H1-2020: Covid-19 effect on EU exports

The analysis of the H1-2020 trade data reveals a complex economic picture for European exports

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Covid-19 Europe Conjuncture Global economic trends

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In Europe, the economic fallout of the Covid-19 crisis required to Member States a joint effort to support the recovery of the domestic economy. After four days of tension, due to the reluctance of some countries, on 21 July at the European Council one of the most intense negotiations in the history of the EU ended, bringing to the agreement on the Recovery Fund and the European budget 2021-2027. Close to what has been defined by many as a "historic agreement", the availability of EU Quarterly Trade datamart in ExportPlanning to Q2-2020 allows us to trace the economic picture of the European export flows.

Source: ExportPlanning


As can be seen from the graph, after a y-o-y (compared to March 2019) contraction of -9.6% in March, EU exports experienced a sharp intensification of the collapse during the months of April and May. In particular, intra-EU export flows were at their worst during the month of April, with a decrease of -33%; on the contrary, in the case of extra-EU exports, the most negative performance was recorded in May. In overall terms, the drop in European exports was close to 31% in both April and May.
The availability of these data also allows an estimate of the overall dynamics for the second quarter of the year: as shown in the graph below, the contraction that affected EU exports was more marked than the downturns recorded during the most negative phase of the 2008-2009 crisis.

For the several European countries there is a relatively heterogeneous situation due to the different timing of the spread of the epidemic in the different Member States and the consequent lockdown policies, differentiated by rigidity and duration.
Extending the analysis to the first six months of the new year, it is possible to draw a map that positions the Member States on the basis of the rate of change recorded in the first half of 2019 and that for the first half of 2020. In this way it is possible to investigate the intensity of the fall for some European areas and to point out those countries that, in terms of foreign trade, are more exposed to the recessive effects of the pandemic.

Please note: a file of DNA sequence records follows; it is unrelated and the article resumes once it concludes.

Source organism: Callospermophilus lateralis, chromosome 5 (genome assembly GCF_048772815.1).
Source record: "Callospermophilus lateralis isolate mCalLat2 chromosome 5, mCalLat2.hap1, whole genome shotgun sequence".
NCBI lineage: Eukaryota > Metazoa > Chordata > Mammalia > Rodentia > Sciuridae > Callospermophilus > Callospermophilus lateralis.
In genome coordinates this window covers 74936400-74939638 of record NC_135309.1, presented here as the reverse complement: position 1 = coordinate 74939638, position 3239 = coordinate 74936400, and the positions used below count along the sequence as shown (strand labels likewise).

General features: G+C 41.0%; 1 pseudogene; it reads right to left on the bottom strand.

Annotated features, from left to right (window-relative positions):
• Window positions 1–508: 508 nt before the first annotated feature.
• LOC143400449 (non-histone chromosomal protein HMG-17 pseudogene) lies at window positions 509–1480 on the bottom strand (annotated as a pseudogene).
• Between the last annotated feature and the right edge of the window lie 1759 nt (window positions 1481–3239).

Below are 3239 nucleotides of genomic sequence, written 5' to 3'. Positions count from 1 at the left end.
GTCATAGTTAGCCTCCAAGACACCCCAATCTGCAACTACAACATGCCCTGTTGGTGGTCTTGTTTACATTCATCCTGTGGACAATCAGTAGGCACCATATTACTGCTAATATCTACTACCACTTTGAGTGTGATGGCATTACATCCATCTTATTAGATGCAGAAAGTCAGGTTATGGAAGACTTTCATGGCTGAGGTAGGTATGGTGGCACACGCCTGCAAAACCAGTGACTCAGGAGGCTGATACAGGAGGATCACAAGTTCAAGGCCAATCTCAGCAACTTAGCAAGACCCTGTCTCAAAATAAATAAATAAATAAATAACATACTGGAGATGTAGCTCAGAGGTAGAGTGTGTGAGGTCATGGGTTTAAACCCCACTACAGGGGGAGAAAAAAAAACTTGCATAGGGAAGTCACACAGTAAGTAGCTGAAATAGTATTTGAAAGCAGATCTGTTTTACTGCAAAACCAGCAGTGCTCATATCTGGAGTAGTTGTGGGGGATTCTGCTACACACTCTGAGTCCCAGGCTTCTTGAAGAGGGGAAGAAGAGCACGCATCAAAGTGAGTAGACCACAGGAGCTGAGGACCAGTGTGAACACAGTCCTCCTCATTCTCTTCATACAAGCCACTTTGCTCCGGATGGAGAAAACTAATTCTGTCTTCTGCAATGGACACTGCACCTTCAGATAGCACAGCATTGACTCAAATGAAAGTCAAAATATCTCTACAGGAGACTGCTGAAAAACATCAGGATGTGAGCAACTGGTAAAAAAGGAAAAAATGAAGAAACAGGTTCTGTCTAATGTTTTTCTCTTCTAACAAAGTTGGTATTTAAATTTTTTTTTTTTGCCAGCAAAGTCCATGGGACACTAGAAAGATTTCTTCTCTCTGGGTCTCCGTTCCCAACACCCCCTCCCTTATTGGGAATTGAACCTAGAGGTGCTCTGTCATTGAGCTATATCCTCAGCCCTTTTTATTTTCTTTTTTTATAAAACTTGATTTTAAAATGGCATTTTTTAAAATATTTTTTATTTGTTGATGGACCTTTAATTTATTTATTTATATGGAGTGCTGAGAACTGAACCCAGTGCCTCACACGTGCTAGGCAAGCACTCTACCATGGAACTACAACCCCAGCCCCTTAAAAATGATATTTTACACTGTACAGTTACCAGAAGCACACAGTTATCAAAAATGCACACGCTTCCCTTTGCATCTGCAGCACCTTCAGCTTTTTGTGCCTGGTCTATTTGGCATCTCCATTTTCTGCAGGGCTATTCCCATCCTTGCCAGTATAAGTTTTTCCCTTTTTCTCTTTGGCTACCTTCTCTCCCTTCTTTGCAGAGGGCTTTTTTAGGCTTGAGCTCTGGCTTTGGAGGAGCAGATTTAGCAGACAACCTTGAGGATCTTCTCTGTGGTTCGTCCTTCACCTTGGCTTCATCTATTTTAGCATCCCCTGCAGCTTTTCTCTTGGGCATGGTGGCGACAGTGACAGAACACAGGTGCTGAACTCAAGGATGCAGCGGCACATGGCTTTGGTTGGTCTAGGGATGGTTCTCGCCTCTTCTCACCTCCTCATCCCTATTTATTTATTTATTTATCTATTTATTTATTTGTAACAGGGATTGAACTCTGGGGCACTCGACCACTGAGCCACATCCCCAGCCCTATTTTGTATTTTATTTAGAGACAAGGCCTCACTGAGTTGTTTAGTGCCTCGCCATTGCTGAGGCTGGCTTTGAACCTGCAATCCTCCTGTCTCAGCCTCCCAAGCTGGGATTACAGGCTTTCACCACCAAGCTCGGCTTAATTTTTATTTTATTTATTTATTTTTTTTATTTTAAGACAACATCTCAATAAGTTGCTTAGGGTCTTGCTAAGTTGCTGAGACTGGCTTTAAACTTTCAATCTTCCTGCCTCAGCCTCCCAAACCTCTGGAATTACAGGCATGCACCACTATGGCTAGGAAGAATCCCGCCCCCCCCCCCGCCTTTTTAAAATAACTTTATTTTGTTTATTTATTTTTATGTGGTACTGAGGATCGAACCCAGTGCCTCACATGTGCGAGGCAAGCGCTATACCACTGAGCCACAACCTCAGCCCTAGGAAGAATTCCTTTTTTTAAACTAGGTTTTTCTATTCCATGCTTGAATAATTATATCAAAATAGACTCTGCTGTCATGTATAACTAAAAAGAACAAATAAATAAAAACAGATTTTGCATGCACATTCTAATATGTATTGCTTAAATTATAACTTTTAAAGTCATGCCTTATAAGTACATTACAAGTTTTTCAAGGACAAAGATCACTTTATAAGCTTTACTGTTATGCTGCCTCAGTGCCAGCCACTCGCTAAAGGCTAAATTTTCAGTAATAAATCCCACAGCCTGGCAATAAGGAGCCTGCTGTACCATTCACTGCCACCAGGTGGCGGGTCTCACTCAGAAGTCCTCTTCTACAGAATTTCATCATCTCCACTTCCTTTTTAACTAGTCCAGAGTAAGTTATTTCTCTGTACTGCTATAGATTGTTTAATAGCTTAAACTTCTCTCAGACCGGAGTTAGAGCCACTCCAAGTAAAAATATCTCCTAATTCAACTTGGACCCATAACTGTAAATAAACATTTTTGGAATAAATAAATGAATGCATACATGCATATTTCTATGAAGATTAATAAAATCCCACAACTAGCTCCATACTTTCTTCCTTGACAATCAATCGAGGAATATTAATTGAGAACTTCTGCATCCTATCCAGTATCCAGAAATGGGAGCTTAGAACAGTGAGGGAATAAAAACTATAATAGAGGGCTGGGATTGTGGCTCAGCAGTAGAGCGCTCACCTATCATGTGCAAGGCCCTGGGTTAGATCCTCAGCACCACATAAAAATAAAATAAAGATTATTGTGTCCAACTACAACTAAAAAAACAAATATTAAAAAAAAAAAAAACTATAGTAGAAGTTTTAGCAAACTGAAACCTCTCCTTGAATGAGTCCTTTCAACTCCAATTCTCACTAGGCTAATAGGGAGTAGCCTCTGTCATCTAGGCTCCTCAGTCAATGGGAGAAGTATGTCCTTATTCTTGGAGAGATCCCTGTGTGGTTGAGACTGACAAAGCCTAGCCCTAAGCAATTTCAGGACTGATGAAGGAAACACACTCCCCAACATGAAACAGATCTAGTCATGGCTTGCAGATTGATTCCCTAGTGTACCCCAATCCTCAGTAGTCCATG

Source: ExportPlanning

All European countries showed a significant contraction compared to the 2019 results, placing them well below the yellow bisector, which divides the declining from the accelerating countries. At the bottom right of the proposed map there are the countries that recorded the most significant contractions in the first half of the year.
With the exception of the Netherlands, these are the major European exporting countries: Germany and Italy showed a contraction close to -15% in euros compared to the same period last year. Slightly stronger declines were reported by France (-18.8%) and Spain (-18.2%). As anticipated, the Dutch result was more resilient: -8%. On the emerging economies' side, the worst performance was reported by Romania, strongly integrated into German and Italian value chains, while Hungary and Czech Republic experienced a fall of -13%. The Irish result is the only one that remains in positive territory, albeit slower than in 2019. Evidence largely attributable to the growth of exports to the US market.

Conclusions

The symmetrical nature of the health crisis, which involves both supply and demand sides, gives back a complex picture for European exports. The most significant contractions are reported for the main exporting countries and the emerging economies integrated through value chains. Moreover, the spread of the virus on an international scene has neutralised the slight recovery recorded by intra-EU flows, due to the worsening of sales on non-EU markets.